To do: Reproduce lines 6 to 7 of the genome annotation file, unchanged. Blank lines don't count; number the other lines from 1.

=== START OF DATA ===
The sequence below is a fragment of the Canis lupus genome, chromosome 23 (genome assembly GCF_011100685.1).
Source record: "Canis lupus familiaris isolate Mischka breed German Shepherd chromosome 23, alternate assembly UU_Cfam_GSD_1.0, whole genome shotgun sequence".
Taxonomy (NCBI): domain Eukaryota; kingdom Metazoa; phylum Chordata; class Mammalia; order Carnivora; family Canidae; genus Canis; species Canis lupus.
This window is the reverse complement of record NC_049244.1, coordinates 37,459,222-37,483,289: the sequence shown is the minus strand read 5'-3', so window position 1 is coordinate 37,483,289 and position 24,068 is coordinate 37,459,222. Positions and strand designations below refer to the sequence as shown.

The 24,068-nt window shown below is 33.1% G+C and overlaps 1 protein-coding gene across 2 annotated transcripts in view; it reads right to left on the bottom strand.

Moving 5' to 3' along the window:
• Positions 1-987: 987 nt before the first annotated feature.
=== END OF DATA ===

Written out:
Moving 5' to 3' along the window:
• Positions 1-987: 987 nt before the first annotated feature.